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team dialogue

Brain circuits

Tools you can use to improve the dialogue on your teams

Published 4 June 2021 in Brain circuits • 3 min read

The pandemic has already forced a change on our regular routines of interactions, but these routines have by now been replaced by other routines – any many of these “new” routines fail to meet the human need for emotional connection and belonging in order to perform our best.  

Team routines are normal. All teams tend towards predictable dynamics and routines. Members will play the same roles in meetings: one person may often dominate; there may be predictable alliances and coalitions; there can even be routine conflicts, unspeakables or taboos. While some of these routines can cause anger and frustration, their predictability reduces some of the anxiety.  

Whether a team is working through technology or face to face media, all leaders need to find more productive ways to reduce anxiety. Teams may not relish having their predictable dynamics disrupted, (even new routines) but executives need to recognize when a team is emotionally stuck and help them become more adaptive. 

Three layers of Dynamics of Dialogue 

The real work that shifts the dynamics of a group from complacency and being “stuck” is for members to take a psychological risk with each other. This is probably the most important element in furthering trust and psychological safety within a group.  

The first level of risk taking is disclosure.  Storytelling is a typical disclosure exercise. One such dialogue is the Three Objects Exercise where each member chooses a meaningful object such as a “fishing rod” or a “a bar of gold” or a “1960 Chevrolet” to disclose something about their life that is personally very meaningful to them.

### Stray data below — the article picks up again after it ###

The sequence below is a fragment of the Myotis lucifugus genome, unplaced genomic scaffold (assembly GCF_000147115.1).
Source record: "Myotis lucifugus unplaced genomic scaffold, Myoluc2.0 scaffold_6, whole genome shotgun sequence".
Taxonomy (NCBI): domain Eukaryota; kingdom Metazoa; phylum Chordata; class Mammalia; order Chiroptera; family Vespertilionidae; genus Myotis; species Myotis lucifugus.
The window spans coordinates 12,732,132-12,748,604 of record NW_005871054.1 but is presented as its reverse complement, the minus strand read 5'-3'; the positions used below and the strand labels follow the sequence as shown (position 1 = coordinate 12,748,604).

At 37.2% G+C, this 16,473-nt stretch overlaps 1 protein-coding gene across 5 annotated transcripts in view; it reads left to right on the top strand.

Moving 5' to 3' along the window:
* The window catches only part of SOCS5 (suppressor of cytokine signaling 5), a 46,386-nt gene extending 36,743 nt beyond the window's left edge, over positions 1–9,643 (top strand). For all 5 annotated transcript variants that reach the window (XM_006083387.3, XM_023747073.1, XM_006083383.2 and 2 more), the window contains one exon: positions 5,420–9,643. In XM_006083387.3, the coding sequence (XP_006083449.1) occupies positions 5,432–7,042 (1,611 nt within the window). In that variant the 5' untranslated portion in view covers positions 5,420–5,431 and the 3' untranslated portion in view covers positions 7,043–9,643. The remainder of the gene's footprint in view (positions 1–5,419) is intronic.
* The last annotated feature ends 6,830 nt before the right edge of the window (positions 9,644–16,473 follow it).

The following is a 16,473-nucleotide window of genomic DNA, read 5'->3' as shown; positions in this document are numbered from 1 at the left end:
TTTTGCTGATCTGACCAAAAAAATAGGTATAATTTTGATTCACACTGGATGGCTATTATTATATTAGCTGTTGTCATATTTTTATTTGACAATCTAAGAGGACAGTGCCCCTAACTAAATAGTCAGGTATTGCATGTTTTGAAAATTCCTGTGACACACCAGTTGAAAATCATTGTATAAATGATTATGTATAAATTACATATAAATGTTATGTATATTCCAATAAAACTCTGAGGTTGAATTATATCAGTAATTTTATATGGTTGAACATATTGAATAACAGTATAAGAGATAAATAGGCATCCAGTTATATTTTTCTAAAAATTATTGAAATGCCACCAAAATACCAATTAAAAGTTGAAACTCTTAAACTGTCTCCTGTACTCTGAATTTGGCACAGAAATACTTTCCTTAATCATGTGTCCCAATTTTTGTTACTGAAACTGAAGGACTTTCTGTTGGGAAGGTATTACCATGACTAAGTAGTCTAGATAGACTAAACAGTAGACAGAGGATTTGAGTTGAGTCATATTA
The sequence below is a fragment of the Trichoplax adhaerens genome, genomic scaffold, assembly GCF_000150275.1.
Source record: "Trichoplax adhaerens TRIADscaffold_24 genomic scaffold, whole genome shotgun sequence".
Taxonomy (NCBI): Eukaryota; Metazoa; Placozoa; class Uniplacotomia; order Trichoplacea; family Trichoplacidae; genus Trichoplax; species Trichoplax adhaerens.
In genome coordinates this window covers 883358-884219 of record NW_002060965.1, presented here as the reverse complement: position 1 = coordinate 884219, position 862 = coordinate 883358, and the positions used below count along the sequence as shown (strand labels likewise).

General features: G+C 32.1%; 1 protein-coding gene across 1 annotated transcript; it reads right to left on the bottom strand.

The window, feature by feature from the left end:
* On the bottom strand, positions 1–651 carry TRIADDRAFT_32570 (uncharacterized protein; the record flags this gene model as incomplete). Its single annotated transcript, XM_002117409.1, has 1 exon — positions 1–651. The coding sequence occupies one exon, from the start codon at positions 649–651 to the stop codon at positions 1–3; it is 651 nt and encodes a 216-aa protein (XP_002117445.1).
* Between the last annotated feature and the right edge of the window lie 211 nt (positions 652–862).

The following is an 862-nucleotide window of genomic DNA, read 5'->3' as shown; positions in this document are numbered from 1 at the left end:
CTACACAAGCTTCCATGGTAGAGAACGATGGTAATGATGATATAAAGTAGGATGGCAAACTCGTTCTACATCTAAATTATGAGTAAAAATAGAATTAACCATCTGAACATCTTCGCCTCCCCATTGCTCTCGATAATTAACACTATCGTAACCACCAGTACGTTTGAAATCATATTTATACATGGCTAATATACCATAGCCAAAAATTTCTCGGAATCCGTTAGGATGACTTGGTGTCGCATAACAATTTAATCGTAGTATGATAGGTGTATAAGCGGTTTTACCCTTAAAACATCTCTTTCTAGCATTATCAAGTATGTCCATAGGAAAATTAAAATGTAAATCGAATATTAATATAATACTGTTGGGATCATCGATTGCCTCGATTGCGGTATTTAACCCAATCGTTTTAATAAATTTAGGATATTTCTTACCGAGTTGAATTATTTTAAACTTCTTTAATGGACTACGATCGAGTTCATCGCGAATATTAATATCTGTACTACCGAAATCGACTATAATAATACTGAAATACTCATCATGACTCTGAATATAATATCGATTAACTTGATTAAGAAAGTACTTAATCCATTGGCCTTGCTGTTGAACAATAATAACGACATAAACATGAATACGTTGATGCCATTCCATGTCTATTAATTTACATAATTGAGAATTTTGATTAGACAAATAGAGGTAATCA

Once a base level of trust is established, the second layer of dialogue is reflective feedback from individual to individual, or from team to individual. The third layer of dialogue is “in-the-moment” challenge and provocation. This layer happens when a high level of trust has emerged. 

Tools for Dialogue 

The dialogue tools that can help with these last 2 stages are important. Using a metaphorical approach, the tools allow for nuance, interpretation, exploration, and curiosity. Some examples of such tools are: 

  • Metaphor Feedback: You can ask team members to choose a metaphor for the team and how it is working, or a metaphor for each team member’s and the way they see each other in role. The metaphor becomes a vehicle for a feedback conversation – this is how we see you.  
  • Sociograms are visual representations of the members of the team. Using shapes and links to represent people and relationships the group can talk about the way they interact. It puts their dynamics on the table.  Then open the floor for discussion of how and why they drew what they did. 
  • The “bus exercise”: where you ask each team member to draw a bus, then somewhere draw each team member on the page as well and add any background images they like. This tool is useful for discussing the purpose and direction of the team, as well as the commitment the team members have toward the team and its purpose. 

These dialogues are all launch pads for discussing team dynamics and will give insights into the conflicts and groupings within the team that ordinarily are not openly acknowledged. 

While having these discussions may not solve every problem facing your executive team, learning to have different conversations reduces anxiety and frustration and goes a long way to restoring creative problem solving and effective collaboration. 

Authors

Ben Bryant

Ben Bryant

Professor of Leadership and Organization at IMD

Ben Bryant is a Professor of Leadership and Organization at IMD in Lausanne and the director of the IMD CEO Learning Center. He holds the Kristian Gerhard Jebsen Chair for Responsible Leadership. Ben is a highly skilled educator, executive team coach, and speaker.

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